The latest sanctions over Russia’s treatment of opposition leader Alexei Navalny include asset freezes for four top officials and a ban on travel into the EU.
(CN) — The European Union’s foreign policy chief on Monday said the bloc was imposing new sanctions on Russia over the arrest and jailing of opposition leader Alexei Navalny.
Such a move poses the risk of seriously worsening relations between the EU and Russia. Earlier this month, as the prospect of sanctions grew, Russian Foreign Minister Sergei Lavrov said Russia was ready to break off ties with the EU if it imposed new economic sanctions.
On Monday, the EU’s foreign ministers agreed to issue sanctions, according to Josep Borrell, the EU’s foreign affairs chief. The decision came during a meeting in Brussels. The details of the proposed sanctions were not released.
Media reports, citing EU diplomats, said the sanctions target four top Russian officials in connection with the Navalny case. The sanctions under consideration would involve asset freezes and a ban on travel into the EU, media reported.
The EU is under a lot of pressure to act more decisively against Russia over its treatment of Navalny. The opposition leader and anti-corruption crusader was arrested after he flew back to Moscow in January in a brave move to challenge Russian President Vladimir Putin.
Navalny was arrested on charges that he violated his parole for a suspended sentence in connection with an embezzlement conviction deemed arbitrary and unreasonable by the European Court of Human Rights. In what Navalny decried as a mockery of justice, Russian authorities accused him of missing parole hearings while he was in Germany receiving treatment for his poisoning. Navalny accuses Putin’s regime of being behind the poisoning.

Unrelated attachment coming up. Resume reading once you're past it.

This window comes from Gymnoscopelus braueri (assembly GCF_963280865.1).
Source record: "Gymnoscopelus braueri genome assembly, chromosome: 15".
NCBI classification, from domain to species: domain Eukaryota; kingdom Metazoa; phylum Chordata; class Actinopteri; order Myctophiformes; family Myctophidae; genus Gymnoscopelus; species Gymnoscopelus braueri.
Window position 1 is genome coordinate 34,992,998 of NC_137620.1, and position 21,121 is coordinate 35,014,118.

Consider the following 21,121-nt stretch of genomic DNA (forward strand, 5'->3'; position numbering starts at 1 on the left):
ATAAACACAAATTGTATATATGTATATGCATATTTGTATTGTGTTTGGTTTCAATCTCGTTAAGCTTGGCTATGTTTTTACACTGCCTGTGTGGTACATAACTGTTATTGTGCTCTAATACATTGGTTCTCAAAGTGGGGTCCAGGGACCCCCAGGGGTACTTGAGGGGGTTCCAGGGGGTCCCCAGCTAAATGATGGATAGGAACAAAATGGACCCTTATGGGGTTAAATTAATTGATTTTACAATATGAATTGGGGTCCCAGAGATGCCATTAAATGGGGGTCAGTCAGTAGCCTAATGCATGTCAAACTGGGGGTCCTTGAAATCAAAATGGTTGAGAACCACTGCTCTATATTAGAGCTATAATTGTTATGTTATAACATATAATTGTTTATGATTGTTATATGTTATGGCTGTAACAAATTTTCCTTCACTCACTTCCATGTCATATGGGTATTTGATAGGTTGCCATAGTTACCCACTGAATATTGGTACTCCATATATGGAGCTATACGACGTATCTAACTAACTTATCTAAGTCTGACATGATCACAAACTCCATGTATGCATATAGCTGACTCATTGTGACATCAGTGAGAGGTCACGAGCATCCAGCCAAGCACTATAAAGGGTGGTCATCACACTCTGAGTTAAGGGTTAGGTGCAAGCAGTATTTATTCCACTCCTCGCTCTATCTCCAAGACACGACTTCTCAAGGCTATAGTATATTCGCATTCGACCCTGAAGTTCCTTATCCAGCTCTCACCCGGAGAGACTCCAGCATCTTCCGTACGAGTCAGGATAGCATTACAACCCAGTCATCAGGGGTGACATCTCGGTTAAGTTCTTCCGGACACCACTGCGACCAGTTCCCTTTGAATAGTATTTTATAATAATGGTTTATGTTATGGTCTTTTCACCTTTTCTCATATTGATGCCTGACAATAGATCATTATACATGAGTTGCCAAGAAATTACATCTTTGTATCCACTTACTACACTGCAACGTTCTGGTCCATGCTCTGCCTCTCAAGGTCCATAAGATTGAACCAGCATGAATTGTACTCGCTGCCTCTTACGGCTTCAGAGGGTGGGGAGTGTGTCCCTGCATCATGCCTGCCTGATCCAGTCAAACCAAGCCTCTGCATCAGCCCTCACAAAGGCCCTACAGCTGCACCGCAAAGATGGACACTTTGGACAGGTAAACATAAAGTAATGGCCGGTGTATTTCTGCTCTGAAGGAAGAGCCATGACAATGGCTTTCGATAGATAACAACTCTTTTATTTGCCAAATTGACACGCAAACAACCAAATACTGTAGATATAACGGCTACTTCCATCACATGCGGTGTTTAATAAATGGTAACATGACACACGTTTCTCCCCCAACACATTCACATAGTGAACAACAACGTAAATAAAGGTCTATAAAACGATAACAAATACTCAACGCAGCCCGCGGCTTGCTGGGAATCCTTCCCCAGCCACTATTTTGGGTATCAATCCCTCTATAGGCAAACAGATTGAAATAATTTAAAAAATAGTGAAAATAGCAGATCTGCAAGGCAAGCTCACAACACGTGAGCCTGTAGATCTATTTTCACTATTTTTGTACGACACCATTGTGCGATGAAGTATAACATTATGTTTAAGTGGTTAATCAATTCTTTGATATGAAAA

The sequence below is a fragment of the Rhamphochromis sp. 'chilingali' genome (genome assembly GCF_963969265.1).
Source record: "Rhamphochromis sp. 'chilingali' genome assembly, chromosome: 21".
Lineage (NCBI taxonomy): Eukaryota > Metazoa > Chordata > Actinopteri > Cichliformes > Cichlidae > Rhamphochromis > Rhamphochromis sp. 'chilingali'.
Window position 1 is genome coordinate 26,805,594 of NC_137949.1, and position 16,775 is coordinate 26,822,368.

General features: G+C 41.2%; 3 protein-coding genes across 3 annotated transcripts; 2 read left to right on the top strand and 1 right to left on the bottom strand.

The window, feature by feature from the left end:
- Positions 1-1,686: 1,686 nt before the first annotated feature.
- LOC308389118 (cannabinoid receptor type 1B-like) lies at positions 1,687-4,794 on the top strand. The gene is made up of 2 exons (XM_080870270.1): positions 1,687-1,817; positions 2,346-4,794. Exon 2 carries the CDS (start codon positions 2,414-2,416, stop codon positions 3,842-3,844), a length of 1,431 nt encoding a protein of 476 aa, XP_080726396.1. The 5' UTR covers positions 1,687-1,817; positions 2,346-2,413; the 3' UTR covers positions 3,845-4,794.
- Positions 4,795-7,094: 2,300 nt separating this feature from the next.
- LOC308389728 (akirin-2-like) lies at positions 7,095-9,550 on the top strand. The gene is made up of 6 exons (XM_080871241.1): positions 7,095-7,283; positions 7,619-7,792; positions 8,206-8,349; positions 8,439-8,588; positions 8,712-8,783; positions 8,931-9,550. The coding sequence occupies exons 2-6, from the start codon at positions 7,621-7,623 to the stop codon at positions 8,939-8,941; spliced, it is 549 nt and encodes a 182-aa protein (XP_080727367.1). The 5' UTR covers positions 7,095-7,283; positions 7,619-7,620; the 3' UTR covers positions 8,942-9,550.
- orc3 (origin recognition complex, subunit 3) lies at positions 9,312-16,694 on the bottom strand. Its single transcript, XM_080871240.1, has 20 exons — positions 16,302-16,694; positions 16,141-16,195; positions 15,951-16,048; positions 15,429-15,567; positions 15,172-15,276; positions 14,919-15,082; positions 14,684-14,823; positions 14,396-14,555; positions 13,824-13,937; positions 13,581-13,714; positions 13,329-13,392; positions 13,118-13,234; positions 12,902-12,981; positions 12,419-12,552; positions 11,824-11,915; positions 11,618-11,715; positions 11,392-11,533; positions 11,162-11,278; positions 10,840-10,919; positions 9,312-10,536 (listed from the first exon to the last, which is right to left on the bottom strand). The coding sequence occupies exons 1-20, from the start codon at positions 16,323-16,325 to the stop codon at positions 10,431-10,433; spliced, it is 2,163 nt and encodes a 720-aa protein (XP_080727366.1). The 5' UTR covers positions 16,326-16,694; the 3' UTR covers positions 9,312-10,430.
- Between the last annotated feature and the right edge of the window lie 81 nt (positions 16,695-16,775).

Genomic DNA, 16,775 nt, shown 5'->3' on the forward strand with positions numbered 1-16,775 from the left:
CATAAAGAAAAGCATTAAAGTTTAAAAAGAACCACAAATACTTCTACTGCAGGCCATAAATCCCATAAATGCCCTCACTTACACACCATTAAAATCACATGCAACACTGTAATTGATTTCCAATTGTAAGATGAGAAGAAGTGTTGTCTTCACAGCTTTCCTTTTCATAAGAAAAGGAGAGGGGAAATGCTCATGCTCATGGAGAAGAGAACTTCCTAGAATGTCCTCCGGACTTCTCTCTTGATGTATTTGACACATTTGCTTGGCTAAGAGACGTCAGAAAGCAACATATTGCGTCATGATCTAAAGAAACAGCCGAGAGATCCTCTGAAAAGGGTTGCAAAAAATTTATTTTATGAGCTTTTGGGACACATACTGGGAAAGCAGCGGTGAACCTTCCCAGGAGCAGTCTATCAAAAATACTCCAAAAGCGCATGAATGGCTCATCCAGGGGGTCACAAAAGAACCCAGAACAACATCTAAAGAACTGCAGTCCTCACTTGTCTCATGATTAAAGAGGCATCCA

His jailing sparked widespread protests in Russia and outrage outside of the country. Russian police arrested thousands of protesters.
At a news conference on Monday, Borrell said Russia was “drifting towards an authoritarian state” and that it “seems to have decided to act as an adversary” rather than a friendly neighbor.
Moscow’s ambassador to the EU, Vladimir Chizhov, told the German newspaper Die Welt that Russia was “ready to react” to what he described as a “new cycle of restrictive, unilateral, illegitimate measures.”
The likelihood of sanctions mounted in the wake of a disastrous trip Borrell made to Moscow in early February in an attempt to open dialogue with the Kremlin and demand it free Navalny. Instead, Borrell was humiliated in what many described as a diplomatic fiasco and further evidence of the EU’s weaknesses in foreign affairs, especially in dealing with aggressive regimes like Russia.
During Borrell’s Moscow trip, Lavrov called the EU an “unreliable partner” during a joint news conference with Borrell and the Kremlin added insult by expelling diplomats from Germany, Poland and Sweden who had participated in protests over Navalny’s treatment.
Courthouse News reporter Cain Burdeau is based in the European Union.